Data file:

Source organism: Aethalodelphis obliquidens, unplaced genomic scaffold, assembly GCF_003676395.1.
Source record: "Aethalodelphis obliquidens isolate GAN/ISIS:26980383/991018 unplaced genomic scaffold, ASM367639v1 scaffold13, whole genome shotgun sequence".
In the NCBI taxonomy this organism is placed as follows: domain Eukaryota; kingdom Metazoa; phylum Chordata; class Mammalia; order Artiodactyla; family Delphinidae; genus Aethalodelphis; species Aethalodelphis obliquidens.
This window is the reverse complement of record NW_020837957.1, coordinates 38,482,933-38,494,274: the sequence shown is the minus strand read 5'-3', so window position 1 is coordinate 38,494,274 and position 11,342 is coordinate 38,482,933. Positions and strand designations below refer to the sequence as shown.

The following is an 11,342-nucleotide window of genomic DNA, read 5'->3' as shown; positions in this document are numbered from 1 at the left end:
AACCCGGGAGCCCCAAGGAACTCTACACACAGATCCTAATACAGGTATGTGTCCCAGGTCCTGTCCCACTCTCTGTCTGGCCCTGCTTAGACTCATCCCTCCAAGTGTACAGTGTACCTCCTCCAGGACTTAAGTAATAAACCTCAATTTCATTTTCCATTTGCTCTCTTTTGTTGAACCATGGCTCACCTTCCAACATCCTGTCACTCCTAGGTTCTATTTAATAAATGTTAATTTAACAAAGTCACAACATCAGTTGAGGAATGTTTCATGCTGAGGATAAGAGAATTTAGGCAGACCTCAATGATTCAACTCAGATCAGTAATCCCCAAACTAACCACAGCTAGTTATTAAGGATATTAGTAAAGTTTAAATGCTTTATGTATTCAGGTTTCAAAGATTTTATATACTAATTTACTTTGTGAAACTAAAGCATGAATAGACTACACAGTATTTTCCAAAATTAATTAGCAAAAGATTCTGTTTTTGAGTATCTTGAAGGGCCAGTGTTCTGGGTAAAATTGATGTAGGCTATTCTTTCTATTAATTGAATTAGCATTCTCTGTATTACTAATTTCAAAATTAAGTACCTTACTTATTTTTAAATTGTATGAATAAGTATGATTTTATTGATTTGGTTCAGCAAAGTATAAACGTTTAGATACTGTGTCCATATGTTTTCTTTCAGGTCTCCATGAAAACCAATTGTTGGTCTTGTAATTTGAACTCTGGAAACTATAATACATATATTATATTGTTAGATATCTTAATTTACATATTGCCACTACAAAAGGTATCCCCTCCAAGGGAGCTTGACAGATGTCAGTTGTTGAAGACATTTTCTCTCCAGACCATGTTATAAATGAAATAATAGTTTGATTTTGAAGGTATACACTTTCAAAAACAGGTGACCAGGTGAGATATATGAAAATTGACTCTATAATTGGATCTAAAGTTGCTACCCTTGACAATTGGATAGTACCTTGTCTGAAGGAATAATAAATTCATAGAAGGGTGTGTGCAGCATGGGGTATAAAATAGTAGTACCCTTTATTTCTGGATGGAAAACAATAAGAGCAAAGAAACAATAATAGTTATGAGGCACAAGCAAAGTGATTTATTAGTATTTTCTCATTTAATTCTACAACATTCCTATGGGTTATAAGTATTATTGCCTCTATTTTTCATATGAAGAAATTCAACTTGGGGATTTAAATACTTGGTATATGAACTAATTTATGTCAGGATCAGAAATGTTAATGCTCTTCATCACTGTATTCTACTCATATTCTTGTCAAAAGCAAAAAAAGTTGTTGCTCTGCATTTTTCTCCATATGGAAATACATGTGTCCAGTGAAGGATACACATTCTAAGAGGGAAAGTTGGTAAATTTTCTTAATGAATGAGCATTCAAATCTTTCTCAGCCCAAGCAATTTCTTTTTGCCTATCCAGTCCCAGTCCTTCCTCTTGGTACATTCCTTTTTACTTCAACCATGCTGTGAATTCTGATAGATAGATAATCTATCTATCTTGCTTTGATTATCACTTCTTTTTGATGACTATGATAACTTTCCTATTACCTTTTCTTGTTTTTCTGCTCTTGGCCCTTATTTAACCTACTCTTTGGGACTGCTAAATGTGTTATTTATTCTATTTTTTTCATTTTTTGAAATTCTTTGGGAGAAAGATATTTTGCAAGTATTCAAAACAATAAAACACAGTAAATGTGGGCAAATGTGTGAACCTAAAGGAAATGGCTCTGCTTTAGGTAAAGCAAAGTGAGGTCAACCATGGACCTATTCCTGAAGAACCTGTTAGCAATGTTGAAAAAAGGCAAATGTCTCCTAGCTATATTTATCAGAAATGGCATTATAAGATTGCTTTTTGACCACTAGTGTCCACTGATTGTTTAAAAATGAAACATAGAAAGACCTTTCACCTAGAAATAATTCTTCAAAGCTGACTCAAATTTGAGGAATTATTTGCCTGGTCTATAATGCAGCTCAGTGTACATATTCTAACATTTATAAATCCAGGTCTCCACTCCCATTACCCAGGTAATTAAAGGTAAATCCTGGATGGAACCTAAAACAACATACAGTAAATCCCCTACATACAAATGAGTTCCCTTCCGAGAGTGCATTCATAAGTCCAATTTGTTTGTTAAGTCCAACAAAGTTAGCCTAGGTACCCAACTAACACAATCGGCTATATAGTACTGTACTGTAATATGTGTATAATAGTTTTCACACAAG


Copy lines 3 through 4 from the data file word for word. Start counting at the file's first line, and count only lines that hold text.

In the NCBI taxonomy this organism is placed as follows: domain Eukaryota; kingdom Metazoa; phylum Chordata; class Mammalia; order Artiodactyla; family Delphinidae; genus Aethalodelphis; species Aethalodelphis obliquidens.
This window is the reverse complement of record NW_020837957.1, coordinates 38,482,933-38,494,274: the sequence shown is the minus strand read 5'-3', so window position 1 is coordinate 38,494,274 and position 11,342 is coordinate 38,482,933. Positions and strand designations below refer to the sequence as shown.